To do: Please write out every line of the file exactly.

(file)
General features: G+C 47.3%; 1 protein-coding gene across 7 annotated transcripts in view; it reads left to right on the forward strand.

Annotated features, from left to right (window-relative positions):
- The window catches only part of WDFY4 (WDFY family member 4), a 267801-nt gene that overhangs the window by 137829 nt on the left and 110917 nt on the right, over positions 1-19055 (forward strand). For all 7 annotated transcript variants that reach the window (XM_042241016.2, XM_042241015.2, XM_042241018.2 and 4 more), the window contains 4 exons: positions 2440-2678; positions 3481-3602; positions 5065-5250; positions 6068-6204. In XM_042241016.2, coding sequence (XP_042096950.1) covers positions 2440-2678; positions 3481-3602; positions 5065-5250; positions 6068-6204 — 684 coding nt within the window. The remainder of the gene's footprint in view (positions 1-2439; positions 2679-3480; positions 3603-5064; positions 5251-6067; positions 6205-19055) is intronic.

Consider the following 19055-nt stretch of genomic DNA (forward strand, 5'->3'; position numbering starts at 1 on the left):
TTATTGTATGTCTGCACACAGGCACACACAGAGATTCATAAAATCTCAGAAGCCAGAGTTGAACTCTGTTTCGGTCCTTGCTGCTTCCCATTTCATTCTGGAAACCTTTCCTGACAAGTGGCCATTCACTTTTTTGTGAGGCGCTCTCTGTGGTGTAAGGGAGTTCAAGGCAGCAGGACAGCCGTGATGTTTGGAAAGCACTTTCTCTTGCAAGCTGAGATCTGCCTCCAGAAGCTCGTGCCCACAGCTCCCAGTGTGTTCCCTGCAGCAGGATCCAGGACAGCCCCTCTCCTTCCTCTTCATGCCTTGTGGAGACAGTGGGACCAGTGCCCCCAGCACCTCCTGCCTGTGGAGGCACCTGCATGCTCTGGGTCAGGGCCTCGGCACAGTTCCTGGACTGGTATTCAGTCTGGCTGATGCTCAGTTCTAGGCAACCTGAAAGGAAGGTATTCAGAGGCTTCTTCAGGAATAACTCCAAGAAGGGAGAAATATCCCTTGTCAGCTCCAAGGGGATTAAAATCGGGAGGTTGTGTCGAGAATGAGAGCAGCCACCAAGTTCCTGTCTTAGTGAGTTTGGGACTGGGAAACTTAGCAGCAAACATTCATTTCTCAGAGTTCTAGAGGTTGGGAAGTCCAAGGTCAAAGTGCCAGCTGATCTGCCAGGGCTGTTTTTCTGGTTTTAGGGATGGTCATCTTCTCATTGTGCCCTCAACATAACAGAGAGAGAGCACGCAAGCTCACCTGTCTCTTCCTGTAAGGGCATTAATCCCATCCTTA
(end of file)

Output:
General features: G+C 47.3%; 1 protein-coding gene across 7 annotated transcripts in view; it reads left to right on the forward strand.

Annotated features, from left to right (window-relative positions):
- The window catches only part of WDFY4 (WDFY family member 4), a 267801-nt gene that overhangs the window by 137829 nt on the left and 110917 nt on the right, over positions 1-19055 (forward strand). For all 7 annotated transcript variants that reach the window (XM_042241016.2, XM_042241015.2, XM_042241018.2 and 4 more), the window contains 4 exons: positions 2440-2678; positions 3481-3602; positions 5065-5250; positions 6068-6204. In XM_042241016.2, coding sequence (XP_042096950.1) covers positions 2440-2678; positions 3481-3602; positions 5065-5250; positions 6068-6204 — 684 coding nt within the window. The remainder of the gene's footprint in view (positions 1-2439; positions 2679-3480; positions 3603-5064; positions 5251-6067; positions 6205-19055) is intronic.

Consider the following 19055-nt stretch of genomic DNA (forward strand, 5'->3'; position numbering starts at 1 on the left):
TTATTGTATGTCTGCACACAGGCACACACAGAGATTCATAAAATCTCAGAAGCCAGAGTTGAACTCTGTTTCGGTCCTTGCTGCTTCCCATTTCATTCTGGAAACCTTTCCTGACAAGTGGCCATTCACTTTTTTGTGAGGCGCTCTCTGTGGTGTAAGGGAGTTCAAGGCAGCAGGACAGCCGTGATGTTTGGAAAGCACTTTCTCTTGCAAGCTGAGATCTGCCTCCAGAAGCTCGTGCCCACAGCTCCCAGTGTGTTCCCTGCAGCAGGATCCAGGACAGCCCCTCTCCTTCCTCTTCATGCCTTGTGGAGACAGTGGGACCAGTGCCCCCAGCACCTCCTGCCTGTGGAGGCACCTGCATGCTCTGGGTCAGGGCCTCGGCACAGTTCCTGGACTGGTATTCAGTCTGGCTGATGCTCAGTTCTAGGCAACCTGAAAGGAAGGTATTCAGAGGCTTCTTCAGGAATAACTCCAAGAAGGGAGAAATATCCCTTGTCAGCTCCAAGGGGATTAAAATCGGGAGGTTGTGTCGAGAATGAGAGCAGCCACCAAGTTCCTGTCTTAGTGAGTTTGGGACTGGGAAACTTAGCAGCAAACATTCATTTCTCAGAGTTCTAGAGGTTGGGAAGTCCAAGGTCAAAGTGCCAGCTGATCTGCCAGGGCTGTTTTTCTGGTTTTAGGGATGGTCATCTTCTCATTGTGCCCTCAACATAACAGAGAGAGAGCACGCAAGCTCACCTGTCTCTTCCTGTAAGGGCATTAATCCCATCCTTA